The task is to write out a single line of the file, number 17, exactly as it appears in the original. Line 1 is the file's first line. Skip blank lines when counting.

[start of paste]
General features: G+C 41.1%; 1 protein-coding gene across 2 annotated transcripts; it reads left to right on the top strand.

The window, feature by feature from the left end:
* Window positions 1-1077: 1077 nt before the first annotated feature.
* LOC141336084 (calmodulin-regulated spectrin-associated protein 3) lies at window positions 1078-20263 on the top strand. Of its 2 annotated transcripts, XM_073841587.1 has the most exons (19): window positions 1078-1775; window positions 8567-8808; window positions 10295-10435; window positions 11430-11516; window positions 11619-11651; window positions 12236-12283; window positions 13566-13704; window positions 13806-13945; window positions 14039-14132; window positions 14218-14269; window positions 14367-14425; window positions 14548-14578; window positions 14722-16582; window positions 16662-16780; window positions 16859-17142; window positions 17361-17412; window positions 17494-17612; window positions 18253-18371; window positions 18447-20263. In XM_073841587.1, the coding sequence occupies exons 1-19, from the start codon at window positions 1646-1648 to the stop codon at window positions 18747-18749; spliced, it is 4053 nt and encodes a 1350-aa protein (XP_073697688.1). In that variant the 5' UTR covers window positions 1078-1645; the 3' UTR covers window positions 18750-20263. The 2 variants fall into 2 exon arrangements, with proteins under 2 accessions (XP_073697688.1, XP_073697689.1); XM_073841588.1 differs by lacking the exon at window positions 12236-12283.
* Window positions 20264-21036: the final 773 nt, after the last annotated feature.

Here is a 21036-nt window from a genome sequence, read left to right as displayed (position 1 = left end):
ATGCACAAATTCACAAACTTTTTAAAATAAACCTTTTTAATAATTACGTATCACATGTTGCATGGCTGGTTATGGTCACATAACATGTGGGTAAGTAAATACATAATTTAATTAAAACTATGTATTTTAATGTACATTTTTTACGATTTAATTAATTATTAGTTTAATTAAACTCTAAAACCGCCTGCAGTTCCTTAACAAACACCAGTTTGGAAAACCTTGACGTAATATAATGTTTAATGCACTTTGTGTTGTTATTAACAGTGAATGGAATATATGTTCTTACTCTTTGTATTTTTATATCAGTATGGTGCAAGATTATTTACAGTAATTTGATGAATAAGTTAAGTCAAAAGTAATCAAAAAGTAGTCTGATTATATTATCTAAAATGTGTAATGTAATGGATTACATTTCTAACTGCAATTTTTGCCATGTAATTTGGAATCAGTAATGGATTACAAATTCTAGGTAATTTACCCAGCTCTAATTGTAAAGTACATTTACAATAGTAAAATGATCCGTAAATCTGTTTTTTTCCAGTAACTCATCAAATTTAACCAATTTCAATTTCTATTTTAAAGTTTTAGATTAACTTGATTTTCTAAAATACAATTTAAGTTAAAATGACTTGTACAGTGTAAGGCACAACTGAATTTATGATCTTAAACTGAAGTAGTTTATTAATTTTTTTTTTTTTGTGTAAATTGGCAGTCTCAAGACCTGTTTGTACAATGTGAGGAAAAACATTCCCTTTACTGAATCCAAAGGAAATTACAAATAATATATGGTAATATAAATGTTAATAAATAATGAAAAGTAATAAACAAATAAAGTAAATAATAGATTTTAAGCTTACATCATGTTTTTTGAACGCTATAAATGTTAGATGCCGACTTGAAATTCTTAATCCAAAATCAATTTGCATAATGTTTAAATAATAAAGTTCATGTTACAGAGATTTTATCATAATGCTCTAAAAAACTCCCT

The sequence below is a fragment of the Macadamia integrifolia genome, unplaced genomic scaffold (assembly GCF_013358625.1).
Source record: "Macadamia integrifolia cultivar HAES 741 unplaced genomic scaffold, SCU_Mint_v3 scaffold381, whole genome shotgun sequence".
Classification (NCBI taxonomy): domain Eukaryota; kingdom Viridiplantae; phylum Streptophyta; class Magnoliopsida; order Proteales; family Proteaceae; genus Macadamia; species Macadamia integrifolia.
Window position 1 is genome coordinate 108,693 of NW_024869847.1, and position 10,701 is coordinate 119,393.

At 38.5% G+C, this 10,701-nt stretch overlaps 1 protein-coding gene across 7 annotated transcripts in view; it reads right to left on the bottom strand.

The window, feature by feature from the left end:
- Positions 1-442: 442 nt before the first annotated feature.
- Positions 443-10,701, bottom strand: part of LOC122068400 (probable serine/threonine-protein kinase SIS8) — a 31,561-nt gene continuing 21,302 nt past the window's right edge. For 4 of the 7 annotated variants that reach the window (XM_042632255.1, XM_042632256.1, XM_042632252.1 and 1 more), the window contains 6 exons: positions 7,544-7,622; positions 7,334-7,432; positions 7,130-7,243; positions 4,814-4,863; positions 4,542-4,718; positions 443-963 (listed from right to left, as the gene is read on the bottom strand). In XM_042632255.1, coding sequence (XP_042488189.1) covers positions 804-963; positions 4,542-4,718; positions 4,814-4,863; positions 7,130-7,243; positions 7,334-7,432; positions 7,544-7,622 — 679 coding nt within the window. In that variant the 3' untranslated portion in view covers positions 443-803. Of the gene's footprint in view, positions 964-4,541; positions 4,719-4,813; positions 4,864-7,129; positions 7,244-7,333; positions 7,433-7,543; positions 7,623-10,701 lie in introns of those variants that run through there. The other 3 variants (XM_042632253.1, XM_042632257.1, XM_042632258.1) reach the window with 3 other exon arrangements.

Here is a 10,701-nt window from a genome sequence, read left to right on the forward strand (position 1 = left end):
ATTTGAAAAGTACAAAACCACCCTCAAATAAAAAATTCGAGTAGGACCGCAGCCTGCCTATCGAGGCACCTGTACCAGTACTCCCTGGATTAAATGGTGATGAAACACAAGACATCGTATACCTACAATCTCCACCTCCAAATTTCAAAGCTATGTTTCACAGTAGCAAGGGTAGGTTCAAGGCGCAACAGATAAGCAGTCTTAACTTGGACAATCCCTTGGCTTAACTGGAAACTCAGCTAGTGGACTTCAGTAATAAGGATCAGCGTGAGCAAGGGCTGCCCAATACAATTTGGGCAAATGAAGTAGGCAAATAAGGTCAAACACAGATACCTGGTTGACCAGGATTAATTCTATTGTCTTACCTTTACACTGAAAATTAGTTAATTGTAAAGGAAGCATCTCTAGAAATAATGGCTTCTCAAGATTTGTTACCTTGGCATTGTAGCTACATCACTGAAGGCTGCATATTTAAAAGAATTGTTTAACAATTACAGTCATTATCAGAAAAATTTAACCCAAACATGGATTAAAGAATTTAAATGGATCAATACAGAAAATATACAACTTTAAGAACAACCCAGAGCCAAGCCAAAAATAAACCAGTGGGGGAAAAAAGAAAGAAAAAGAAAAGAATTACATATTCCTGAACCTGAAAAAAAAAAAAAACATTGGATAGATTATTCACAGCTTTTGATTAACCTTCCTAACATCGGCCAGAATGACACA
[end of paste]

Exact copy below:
ATTTGAAAAGTACAAAACCACCCTCAAATAAAAAATTCGAGTAGGACCGCAGCCTGCCTATCGAGGCACCTGTACCAGTACTCCCTGGATTAAATGGTGATGAAACACAAGACATCGTATACCTACAATCTCCACCTCCAAATTTCAAAGCTATGTTTCACAGTAGCAAGGGTAGGTTCAAGGCGCAACAGATAAGCAGTCTTAACTTGGACAATCCCTTGGCTTAACTGGAAACTCAGCTAGTGGACTTCAGTAATAAGGATCAGCGTGAGCAAGGGCTGCCCAATACAATTTGGGCAAATGAAGTAGGCAAATAAGGTCAAACACAGATACCTGGTTGACCAGGATTAATTCTATTGTCTTACCTTTACACTGAAAATTAGTTAATTGTAAAGGAAGCATCTCTAGAAATAATGGCTTCTCAAGATTTGTTACCTTGGCATTGTAGCTACATCACTGAAGGCTGCATATTTAAAAGAATTGTTTAACAATTACAGTCATTATCAGAAAAATTTAACCCAAACATGGATTAAAGAATTTAAATGGATCAATACAGAAAATATACAACTTTAAGAACAACCCAGAGCCAAGCCAAAAATAAACCAGTGGGGGAAAAAAGAAAGAAAAAGAAAAGAATTACATATTCCTGAACCTGAAAAAAAAAAAAAACATTGGATAGATTATTCACAGCTTTTGATTAACCTTCCTAACATCGGCCAGAATGACACA